When a Hilbert space's state vector becomes a spinor?

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Given a Hilbert space $$\mathcal{H}$$, we pick up some state vector $$| \psi\rangle$$ which lives in the Hilbert space $$\mathcal{H}$$.

The $$| \psi\rangle$$ is a vector of the Hilbert space satisfies the rule like $$\langle\psi| \psi\rangle =1$$.

My question is about when a Hilbert space's state vector $$| \psi\rangle$$ can become a spinor? Of course I need to clarify what I meant and possible interpretations.

1. can the state vector $$| \psi\rangle$$ be a spinor as a spinor representation of the spacetime symmetry? (the projective representation of the rotational group $$SO(d,1)$$)? If so, if this state vector $$| \psi\rangle$$ is a ground state of the Hamiltonian system, we can transform the state vector $$| \psi\rangle$$ as the spinor under the rotational group $$SO(d,1)$$ or more precisely the spin group $$Spin(d,1)$$. Does this imply that the system have finite or infinite many ground states? [Well, if the spinor representation is finite dimensional, it looks that we still have a finite dimensional ground state subspace of the Hilbert space.] In any case, is this possible?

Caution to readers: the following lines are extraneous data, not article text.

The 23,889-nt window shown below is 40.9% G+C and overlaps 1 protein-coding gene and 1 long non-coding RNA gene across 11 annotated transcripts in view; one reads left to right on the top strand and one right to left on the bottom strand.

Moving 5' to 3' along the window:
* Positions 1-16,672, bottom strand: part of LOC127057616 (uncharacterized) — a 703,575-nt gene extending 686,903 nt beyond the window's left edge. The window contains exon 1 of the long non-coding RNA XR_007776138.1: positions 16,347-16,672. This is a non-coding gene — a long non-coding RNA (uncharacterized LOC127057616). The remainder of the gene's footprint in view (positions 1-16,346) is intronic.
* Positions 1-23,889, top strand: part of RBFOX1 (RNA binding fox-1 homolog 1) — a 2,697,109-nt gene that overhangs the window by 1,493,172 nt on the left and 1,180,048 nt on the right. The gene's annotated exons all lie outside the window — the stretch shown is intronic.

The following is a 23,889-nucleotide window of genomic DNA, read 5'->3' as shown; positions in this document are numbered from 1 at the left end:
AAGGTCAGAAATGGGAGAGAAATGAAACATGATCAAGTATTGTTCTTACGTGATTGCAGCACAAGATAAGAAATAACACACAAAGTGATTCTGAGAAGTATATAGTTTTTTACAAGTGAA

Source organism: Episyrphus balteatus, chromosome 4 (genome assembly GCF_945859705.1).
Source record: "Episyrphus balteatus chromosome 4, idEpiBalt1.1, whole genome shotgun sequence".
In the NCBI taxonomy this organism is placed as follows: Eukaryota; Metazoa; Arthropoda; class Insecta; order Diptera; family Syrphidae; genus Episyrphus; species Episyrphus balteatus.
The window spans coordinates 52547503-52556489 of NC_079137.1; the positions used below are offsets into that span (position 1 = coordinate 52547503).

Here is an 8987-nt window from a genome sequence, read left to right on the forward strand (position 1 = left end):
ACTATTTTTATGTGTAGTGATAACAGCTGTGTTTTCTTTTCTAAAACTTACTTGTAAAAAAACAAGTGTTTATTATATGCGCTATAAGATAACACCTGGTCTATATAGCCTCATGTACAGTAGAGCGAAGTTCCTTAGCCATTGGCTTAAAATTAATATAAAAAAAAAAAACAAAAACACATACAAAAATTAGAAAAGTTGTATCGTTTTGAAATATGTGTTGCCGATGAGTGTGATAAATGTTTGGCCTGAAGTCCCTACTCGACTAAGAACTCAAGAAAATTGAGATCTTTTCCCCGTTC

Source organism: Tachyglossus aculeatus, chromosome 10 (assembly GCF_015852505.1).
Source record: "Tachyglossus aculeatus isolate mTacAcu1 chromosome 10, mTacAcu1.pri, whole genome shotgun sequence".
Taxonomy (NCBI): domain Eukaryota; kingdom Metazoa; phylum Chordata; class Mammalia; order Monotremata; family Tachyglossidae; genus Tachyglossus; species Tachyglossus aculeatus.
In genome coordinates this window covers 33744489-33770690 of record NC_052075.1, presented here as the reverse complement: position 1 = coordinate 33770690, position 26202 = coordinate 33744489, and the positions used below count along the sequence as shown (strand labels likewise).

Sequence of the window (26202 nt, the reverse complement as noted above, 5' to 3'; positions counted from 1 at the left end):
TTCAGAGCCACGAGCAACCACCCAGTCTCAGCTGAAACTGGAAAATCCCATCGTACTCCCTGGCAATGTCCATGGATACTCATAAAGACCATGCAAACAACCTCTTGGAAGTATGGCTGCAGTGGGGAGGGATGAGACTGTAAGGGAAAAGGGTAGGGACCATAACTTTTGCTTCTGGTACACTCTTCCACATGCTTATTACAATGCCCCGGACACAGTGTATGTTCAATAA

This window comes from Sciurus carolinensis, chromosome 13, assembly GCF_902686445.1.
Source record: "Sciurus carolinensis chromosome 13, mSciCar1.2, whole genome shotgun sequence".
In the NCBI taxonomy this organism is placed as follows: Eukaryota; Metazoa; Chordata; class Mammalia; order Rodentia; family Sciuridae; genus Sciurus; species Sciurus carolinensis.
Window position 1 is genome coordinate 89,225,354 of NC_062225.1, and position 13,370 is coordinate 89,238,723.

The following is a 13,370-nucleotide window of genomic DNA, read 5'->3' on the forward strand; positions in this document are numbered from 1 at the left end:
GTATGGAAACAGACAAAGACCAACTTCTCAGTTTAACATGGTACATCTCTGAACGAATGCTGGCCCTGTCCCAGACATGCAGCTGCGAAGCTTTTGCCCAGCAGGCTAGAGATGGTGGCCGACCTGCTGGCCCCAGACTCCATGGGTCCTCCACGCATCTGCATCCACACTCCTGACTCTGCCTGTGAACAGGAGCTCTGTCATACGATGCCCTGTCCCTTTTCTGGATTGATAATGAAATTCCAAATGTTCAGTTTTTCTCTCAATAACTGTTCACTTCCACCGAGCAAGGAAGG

2. can the state vector $$| \psi\rangle$$ be a spinor as a spinor representation of the flavor or internal symmetry, of say some $$Spin$$ group? (For example, we can have a solid state spin system with $$Spin(3)=SU(2)$$, symmetry, and one of the state vector $$| \psi\rangle$$ is a spinor representation (spin-1/2) of the $$Spin(3)=SU(2)$$.) If so, what are the implications of the properties and dynamics of the system?

This post imported from StackExchange Physics at 2020-12-03 17:31 (UTC), posted by SE-user annie marie heart
You seem to confuse the „state vectors” and „operators”. In QFT the spinors are the spinorial fields, not the abstract state vectors.

This post imported from StackExchange Physics at 2020-12-03 17:31 (UTC), posted by SE-user DanielC
Not confused - I am only asking the situation when state vector is in a spinor rep of some Spin group (what implications can be)

This post imported from StackExchange Physics at 2020-12-03 17:31 (UTC), posted by SE-user annie marie heart

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Perhaps this question can be answered more generally, but this is what comes to mind. Any vector in a representation of the $$\text{Spin}(d,1)$$ group can be considered a "spinor" but its interpretation depends entirely on the Hamiltonian. It will only be able to be ground state if the spin operator $$\vec{\sigma}$$ conmutes with the Hamiltonian, and whether it is a "real" spinor or an internal symmetry depends on something like, say, how it couples semiclassically to the electromagnetic field under $$\vec{p}\mapsto \vec{p}-q\vec{A}$$. If you obtain a term of the sort $$\vec{\sigma}\cdot\vec{A}$$ in the Hamiltonian, you may interpret the spin in the traditional sense of giving rise to a magnetic moment.

This post imported from StackExchange Physics at 2020-12-03 17:31 (UTC), posted by SE-user Gaston Barboza
answered Oct 7, 2020 by (20 points)
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